Adult Weight Gain Linked to Higher Breast Cancer Risk After Menopause
For immediate release: November 04, 1997
Boston, MA--Researchers from the Harvard School of Public Health and the Brigham and Women's Hospital report that adult weight gain is associated with an increase in breast cancer risk after menopause. Most previous studies have indicated a weak link between obesity and postmenopausal breast cancer risk. The researchers looked at how the influence of weight gain on postmenopausal breast cancer is modified by hormone use. The study, based on data from the Harvard Nurses' Health Study, is reported in this week's Journal of the American Medical Association.
Among women who never used hormones, a weight gain of 45 pounds during adulthood put a woman at twice the breast cancer risk after menopause compared to a woman who had not gained weight. Even much smaller gains were associated with modest increases in risk. This association is not unexpected because plasma estrogen after menopause is derived primarily from body fat. The study also reports that the lowest risk group for postmenopausal breast cancer is women who do not use hormones and who do not have a significant weight gain during adult life. (On average, postmenopausal women who use hormones have a higher potential breast cancer risk compared to women who do not use hormones.)
"A weak association between weight gain and breast cancer risk in previous studies probably occurred because postmenopausal hormone use very likely masked the actual influence of weight gain," states Zhiping Huang, MD, PhD, Harvard School of Public Health and first author on the study. "Together, hormone use and adult weight gain account for about one-third of postmenopausal breast cancer in this population."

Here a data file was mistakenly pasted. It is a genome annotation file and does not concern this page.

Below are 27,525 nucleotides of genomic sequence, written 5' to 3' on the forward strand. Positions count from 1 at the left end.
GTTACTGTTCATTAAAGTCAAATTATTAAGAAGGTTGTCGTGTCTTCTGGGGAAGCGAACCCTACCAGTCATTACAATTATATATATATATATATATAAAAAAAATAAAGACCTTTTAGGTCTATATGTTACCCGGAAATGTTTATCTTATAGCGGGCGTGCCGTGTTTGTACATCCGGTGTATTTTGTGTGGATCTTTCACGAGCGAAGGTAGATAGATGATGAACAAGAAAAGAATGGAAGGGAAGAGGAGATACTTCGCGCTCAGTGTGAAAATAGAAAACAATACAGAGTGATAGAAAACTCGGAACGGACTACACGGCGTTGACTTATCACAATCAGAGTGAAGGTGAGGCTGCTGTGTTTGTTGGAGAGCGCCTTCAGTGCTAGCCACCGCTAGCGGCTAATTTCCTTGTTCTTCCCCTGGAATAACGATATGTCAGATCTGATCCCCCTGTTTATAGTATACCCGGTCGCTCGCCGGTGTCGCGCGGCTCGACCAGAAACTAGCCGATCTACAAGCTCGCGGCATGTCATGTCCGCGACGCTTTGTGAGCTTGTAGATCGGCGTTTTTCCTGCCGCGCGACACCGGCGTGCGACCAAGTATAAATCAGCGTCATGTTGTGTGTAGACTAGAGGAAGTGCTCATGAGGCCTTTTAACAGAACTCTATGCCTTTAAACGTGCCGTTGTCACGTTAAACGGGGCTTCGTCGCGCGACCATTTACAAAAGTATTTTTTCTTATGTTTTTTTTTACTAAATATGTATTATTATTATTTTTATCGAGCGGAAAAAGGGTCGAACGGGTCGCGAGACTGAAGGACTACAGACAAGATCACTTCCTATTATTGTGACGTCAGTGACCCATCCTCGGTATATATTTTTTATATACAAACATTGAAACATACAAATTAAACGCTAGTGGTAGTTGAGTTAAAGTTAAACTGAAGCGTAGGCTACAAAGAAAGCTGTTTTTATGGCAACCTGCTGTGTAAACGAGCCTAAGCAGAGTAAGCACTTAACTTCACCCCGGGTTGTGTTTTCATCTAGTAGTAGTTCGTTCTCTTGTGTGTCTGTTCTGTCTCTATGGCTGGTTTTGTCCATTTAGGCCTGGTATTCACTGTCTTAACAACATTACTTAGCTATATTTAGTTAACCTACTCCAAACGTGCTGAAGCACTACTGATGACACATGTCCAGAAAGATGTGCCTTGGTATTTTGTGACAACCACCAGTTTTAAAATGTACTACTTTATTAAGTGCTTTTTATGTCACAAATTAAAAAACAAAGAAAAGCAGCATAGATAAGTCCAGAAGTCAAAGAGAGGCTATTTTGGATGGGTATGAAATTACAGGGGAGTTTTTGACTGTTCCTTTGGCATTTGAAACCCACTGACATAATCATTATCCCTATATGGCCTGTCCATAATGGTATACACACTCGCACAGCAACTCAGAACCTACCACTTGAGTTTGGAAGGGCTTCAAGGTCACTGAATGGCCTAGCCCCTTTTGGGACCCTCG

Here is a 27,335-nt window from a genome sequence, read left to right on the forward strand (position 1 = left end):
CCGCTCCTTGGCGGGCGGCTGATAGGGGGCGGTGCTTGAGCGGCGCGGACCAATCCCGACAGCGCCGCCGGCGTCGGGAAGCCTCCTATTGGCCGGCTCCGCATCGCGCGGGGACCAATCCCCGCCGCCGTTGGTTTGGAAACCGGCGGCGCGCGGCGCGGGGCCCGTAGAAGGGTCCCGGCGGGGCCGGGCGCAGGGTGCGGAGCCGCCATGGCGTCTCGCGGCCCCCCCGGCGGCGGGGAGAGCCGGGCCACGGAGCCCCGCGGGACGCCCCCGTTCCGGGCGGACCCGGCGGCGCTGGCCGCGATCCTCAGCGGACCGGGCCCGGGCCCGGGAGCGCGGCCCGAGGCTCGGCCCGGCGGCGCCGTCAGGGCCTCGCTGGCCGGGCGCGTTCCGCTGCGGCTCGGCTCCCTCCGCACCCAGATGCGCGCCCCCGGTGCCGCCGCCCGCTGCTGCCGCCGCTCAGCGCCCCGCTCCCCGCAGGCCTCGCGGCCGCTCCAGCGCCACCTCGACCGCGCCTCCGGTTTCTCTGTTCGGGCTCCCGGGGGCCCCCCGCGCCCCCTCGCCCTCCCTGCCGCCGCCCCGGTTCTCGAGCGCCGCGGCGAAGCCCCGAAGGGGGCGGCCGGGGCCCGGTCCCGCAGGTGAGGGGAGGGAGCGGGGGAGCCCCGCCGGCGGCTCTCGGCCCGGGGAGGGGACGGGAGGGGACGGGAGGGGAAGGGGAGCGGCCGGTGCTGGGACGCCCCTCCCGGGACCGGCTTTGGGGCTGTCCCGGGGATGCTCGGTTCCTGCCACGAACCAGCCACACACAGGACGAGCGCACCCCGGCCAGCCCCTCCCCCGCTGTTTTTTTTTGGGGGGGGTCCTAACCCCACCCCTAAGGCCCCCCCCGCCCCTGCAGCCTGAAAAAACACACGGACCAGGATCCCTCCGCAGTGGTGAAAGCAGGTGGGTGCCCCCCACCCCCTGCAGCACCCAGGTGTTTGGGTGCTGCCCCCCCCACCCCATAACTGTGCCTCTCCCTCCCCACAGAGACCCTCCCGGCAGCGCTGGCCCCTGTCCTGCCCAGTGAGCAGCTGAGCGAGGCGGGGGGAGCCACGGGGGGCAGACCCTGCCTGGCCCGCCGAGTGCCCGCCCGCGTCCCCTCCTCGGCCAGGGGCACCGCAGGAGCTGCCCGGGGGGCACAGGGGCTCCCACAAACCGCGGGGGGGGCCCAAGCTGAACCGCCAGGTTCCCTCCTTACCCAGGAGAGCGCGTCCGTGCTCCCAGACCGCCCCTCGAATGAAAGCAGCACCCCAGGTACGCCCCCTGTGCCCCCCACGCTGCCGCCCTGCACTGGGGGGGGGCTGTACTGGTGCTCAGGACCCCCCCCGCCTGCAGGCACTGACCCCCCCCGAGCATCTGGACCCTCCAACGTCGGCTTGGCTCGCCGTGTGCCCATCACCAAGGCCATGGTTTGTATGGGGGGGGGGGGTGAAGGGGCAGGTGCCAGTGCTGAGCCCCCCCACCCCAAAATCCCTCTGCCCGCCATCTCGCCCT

The study found that there is a continuous increase in postmenopausal breast cancer risk with adult weight gain. Thus, maintaining lean body weight and avoiding adult weight gain is indicated.
The researchers suggest that women wishing to reduce their risk of postmenopausal breast cancer should avoid gaining weight after age 18. This will also reduce the risk of diabetes, heart disease and many other conditions. "Women are nevertheless faced with difficult choices, for example, whether to use hormones after menopause. But our study strongly suggests that staying within 5 to 10 pounds or so of one's weight at age 18 can potentially lower breast cancer risk," continues Dr. Huang. "With the assistance of a physician who can help a woman understand her overall risk profile, a woman can explore a healthy weight loss program if necessary, coupled with a healthy diet and regular exercise."
The Nurses' Health Study is an on-going prospective study of women, age 30-55 at enrollment in 1976. The study is directed by Frank Speizer, MD, Brigham and Women's Hospital and Harvard Medical School. Subjects were subsequently followed every two years answering questionnaries concerning their diet, lifestyle and health.
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